It often seems that mortgage fraud is just like the weather – everyone talks about it, but no one seems to be able to fix it. This week, we explore the thorny subject of mortgage fraud with a leading expert on the topic: Brent Chandler, founder and CEO of Athens, Ga.-based FormFree Holdings Corp.
Q: In your opinion, how successfully is the industry addressing fraud prevention today? And are there areas where improvement is needed?
Brent Chandler: The industry is very aware of fraud and is working actively to remove it, but there is always room for improvement. Any part of the loan application process that still relies on the exchange of paper and manual processes is at the highest risk for tampering and the falsification of data. Thankfully, technologies have been emerging to automate a lot of the data collection. To the extent that you can remove people and paper from the lending process, you can mitigate fraud.
Q: What do you see as the most common fraud schemes going on today?
Brent Chandler: We still see a lot of origination fraud being perpetrated by borrowers. Lenders tell us that they receive between three to five fake bank statements on applications a day, and those are only the ones that they catch. The actual number could be much higher on applications in which the borrower’s income, assets and employment are being verified through paper manual processes.
Other common fraud schemes involve the inflation of assets through large deposits made into the borrower’s bank account in order to qualify for the loan; the use of mule accounts; and falsely inflating the price of the home. These are all schemes that are extremely hard to catch when lenders rely on paper documents—and many lenders still do.
Q: How has the migration to paperless transactions helped or hindered the efforts of fraudsters?
Brent Chandler: All paperless transactions are not created equal. If the borrower is simply providing an upload, scan, digital picture or even a PDF of their statements to the lender, the fact remains it is still coming from the borrower, and the borrower has an opportunity to edit these documents with something like Photoshop. There are many websites that offer tools to create fake bank statements (a simple Google search returns 1.6 million such sites) and there are easy ways to edit PDFs, too.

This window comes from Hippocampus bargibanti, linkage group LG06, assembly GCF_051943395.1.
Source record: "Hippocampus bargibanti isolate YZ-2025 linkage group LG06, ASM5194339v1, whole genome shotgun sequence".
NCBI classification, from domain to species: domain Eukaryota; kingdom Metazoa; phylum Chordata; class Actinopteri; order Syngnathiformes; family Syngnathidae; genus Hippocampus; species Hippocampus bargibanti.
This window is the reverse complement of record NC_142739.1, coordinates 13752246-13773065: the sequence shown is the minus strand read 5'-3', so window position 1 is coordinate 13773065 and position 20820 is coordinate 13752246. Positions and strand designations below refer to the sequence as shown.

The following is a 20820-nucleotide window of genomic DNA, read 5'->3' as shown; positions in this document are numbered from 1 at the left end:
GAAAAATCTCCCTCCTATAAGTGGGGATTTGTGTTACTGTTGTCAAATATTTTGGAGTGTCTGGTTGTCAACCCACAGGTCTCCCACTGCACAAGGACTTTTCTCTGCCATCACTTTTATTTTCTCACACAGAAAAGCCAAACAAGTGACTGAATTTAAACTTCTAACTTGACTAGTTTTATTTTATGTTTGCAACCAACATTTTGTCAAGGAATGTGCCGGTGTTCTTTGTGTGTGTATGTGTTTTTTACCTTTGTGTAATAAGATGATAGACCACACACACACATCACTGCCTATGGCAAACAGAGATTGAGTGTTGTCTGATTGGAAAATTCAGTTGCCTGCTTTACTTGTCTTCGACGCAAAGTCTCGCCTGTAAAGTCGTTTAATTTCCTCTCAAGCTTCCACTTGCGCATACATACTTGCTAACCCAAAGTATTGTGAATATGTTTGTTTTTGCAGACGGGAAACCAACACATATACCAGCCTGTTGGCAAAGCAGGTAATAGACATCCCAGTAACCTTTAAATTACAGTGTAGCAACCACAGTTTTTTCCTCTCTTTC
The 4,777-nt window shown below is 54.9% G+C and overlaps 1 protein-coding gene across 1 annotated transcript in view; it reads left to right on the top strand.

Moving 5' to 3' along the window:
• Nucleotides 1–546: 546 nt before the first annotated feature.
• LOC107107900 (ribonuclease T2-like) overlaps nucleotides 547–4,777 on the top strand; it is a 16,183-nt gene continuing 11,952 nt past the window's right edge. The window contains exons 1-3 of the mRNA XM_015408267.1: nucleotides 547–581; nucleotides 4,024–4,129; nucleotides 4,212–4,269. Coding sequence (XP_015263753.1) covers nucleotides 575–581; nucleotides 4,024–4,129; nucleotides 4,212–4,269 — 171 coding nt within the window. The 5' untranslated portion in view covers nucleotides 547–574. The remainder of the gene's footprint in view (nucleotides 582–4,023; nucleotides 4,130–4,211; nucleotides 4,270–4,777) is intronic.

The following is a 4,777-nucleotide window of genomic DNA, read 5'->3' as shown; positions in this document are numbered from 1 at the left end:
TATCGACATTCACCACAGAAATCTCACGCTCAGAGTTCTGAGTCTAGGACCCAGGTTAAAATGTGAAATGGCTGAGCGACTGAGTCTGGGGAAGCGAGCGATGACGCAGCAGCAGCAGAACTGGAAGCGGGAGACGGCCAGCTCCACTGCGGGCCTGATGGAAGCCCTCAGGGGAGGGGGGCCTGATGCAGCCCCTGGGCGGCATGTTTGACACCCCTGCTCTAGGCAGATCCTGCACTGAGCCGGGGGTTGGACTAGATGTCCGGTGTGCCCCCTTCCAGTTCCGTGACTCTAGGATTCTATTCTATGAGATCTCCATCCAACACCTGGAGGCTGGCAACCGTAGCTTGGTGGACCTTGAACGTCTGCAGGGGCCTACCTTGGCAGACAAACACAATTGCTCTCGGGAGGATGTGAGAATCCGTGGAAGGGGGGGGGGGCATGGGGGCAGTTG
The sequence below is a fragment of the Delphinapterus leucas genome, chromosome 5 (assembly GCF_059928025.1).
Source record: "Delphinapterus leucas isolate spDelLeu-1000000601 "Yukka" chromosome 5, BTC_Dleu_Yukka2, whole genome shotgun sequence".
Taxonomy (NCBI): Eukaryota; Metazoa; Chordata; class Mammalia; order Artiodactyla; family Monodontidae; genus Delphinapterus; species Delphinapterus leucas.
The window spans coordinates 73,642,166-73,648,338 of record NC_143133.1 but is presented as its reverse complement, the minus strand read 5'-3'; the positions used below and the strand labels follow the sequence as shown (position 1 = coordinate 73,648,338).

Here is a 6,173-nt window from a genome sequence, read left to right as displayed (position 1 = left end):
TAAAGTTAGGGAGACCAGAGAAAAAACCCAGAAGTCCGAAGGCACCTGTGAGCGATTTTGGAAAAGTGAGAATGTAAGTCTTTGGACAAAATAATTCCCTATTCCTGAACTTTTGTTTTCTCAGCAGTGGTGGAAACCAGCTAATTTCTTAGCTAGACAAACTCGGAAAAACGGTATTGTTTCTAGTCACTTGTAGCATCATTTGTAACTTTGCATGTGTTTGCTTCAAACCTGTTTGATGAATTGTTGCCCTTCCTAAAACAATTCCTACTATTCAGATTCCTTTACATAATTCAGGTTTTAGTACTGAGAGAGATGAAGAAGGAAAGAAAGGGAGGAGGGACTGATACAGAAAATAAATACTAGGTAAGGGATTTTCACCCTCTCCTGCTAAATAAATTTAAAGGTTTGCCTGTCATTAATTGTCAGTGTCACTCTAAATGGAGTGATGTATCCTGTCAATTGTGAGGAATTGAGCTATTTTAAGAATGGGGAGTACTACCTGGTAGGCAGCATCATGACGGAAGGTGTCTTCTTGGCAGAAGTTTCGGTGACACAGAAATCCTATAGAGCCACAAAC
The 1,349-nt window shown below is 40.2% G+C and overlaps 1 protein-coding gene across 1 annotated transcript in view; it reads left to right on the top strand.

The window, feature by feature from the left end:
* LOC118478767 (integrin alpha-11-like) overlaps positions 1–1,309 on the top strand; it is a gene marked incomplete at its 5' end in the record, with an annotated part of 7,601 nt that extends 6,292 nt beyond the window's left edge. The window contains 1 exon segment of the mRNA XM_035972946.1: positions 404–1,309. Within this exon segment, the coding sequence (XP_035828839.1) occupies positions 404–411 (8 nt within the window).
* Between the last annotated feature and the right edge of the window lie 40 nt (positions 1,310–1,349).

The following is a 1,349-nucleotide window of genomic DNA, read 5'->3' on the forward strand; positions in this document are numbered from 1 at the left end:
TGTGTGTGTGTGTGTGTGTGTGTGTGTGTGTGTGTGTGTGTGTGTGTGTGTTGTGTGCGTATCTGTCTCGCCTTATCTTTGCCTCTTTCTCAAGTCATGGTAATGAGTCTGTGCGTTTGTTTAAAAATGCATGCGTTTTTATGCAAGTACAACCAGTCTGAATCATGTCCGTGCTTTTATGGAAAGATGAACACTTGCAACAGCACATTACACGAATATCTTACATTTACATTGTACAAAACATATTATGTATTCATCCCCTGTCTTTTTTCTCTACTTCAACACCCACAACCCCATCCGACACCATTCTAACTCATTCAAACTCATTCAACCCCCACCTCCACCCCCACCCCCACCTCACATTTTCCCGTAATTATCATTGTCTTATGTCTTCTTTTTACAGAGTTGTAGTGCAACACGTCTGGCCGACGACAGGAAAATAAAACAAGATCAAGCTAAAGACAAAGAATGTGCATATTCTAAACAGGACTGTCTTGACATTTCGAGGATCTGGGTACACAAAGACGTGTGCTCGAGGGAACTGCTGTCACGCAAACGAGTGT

So just having a digital copy of something isn’t enough. To truly hinder fraudsters, you have to remove any opportunity for them to manipulate the data. That means getting the data directly from the source (such as the bank for bank statements, or the IRS for tax documents) and creating read-only views that get included as part of the loan file.
Q: The Inspector General of the Department of Justice recently issued a harsh report questioning the federal response to prosecuting mortgage fraud. Does this report surprise you?
Brent Chandler: In some ways, no. With upwards of 500 pages of information in each loan file, and multiple persons involved in every loan, it can be really hard to tell who tampered with information and at what point. The paper trail can be a real mess. I imagine that the time needed to investigate each case would be tremendous.
Do I think the FBI could be doing more? Absolutely. Will they actually move these investigations up in priority? Probably not. However, I am encouraged that the industry is focusing so much on fraud prevention, and not relying on discovery and prosecution after the loan goes bad.
Q: Can the industry ultimately ever get mortgage fraud stomped out?
Brent Chandler: I think it is unrealistic to think that you could prevent? all fraud in any industry. However, the more we automate systems and strive to get the highest quality of data possible directly from the source, the more we can limit the opportunity for tampering. We are introducing smarter systems that can learn to identify suspicious behaviors and suspect activity prior to loans being funded, which will definitely help reduce the level of fraud.
However, not all bad information in a loan file gets there by intentional tampering, but simply through human error. The more we rely on direct data sources and apply machine learning and?artificial intelligence to run calculations and conduct analysis, the more errors and fraud we can remove. I imagine in the coming years it will be harder and harder for fraudsters to overcome the advantages offered by these technology advancements.
FormFree Holdings Corp. is online at www.formfree.com.
Phil Hall has been (among other things) a United Nations-based radio journalist, the president of a public relations and marketing agency, a financial magazine editor, the author of six books and a horror movie actor. Also, as you will discover, he is not shy about stating his views.